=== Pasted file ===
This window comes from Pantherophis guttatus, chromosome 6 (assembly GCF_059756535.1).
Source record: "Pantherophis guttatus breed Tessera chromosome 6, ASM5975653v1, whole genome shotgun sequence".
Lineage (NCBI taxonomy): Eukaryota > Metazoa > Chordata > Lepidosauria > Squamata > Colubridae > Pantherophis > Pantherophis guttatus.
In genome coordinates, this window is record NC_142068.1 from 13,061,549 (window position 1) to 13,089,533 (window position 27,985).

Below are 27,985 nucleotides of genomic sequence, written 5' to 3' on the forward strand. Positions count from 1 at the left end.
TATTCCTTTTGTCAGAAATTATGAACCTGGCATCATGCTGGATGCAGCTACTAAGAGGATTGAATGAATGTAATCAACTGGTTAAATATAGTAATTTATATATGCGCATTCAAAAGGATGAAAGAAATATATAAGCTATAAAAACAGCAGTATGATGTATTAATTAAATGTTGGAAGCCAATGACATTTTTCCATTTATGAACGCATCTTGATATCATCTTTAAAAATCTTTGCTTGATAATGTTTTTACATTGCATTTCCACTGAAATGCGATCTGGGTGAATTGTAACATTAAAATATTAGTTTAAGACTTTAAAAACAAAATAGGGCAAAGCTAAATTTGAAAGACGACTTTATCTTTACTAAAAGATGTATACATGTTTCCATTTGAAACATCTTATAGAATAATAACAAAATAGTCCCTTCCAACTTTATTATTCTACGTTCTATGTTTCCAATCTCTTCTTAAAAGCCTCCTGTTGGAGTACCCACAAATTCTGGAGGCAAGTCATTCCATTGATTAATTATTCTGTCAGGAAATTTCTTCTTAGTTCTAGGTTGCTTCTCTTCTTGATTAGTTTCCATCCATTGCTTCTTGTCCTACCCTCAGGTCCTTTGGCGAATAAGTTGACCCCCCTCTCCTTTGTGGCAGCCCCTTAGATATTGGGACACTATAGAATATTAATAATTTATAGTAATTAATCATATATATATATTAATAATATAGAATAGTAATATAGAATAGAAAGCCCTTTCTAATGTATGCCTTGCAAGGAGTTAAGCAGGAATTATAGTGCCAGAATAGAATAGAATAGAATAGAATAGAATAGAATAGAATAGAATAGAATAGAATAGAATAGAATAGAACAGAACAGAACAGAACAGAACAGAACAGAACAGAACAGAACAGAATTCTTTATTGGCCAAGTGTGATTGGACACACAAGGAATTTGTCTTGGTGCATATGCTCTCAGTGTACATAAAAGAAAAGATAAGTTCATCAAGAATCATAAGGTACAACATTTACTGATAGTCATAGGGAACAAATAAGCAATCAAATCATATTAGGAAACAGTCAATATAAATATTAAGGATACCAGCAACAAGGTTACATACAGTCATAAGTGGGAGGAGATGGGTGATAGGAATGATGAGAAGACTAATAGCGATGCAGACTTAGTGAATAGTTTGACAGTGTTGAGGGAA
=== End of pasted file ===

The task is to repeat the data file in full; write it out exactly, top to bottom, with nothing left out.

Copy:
This window comes from Pantherophis guttatus, chromosome 6 (assembly GCF_059756535.1).
Source record: "Pantherophis guttatus breed Tessera chromosome 6, ASM5975653v1, whole genome shotgun sequence".
Lineage (NCBI taxonomy): Eukaryota > Metazoa > Chordata > Lepidosauria > Squamata > Colubridae > Pantherophis > Pantherophis guttatus.
In genome coordinates, this window is record NC_142068.1 from 13,061,549 (window position 1) to 13,089,533 (window position 27,985).

Below are 27,985 nucleotides of genomic sequence, written 5' to 3' on the forward strand. Positions count from 1 at the left end.
TATTCCTTTTGTCAGAAATTATGAACCTGGCATCATGCTGGATGCAGCTACTAAGAGGATTGAATGAATGTAATCAACTGGTTAAATATAGTAATTTATATATGCGCATTCAAAAGGATGAAAGAAATATATAAGCTATAAAAACAGCAGTATGATGTATTAATTAAATGTTGGAAGCCAATGACATTTTTCCATTTATGAACGCATCTTGATATCATCTTTAAAAATCTTTGCTTGATAATGTTTTTACATTGCATTTCCACTGAAATGCGATCTGGGTGAATTGTAACATTAAAATATTAGTTTAAGACTTTAAAAACAAAATAGGGCAAAGCTAAATTTGAAAGACGACTTTATCTTTACTAAAAGATGTATACATGTTTCCATTTGAAACATCTTATAGAATAATAACAAAATAGTCCCTTCCAACTTTATTATTCTACGTTCTATGTTTCCAATCTCTTCTTAAAAGCCTCCTGTTGGAGTACCCACAAATTCTGGAGGCAAGTCATTCCATTGATTAATTATTCTGTCAGGAAATTTCTTCTTAGTTCTAGGTTGCTTCTCTTCTTGATTAGTTTCCATCCATTGCTTCTTGTCCTACCCTCAGGTCCTTTGGCGAATAAGTTGACCCCCCTCTCCTTTGTGGCAGCCCCTTAGATATTGGGACACTATAGAATATTAATAATTTATAGTAATTAATCATATATATATATTAATAATATAGAATAGTAATATAGAATAGAAAGCCCTTTCTAATGTATGCCTTGCAAGGAGTTAAGCAGGAATTATAGTGCCAGAATAGAATAGAATAGAATAGAATAGAATAGAATAGAATAGAATAGAATAGAATAGAATAGAATAGAACAGAACAGAACAGAACAGAACAGAACAGAACAGAACAGAACAGAATTCTTTATTGGCCAAGTGTGATTGGACACACAAGGAATTTGTCTTGGTGCATATGCTCTCAGTGTACATAAAAGAAAAGATAAGTTCATCAAGAATCATAAGGTACAACATTTACTGATAGTCATAGGGAACAAATAAGCAATCAAATCATATTAGGAAACAGTCAATATAAATATTAAGGATACCAGCAACAAGGTTACATACAGTCATAAGTGGGAGGAGATGGGTGATAGGAATGATGAGAAGACTAATAGCGATGCAGACTTAGTGAATAGTTTGACAGTGTTGAGGGAA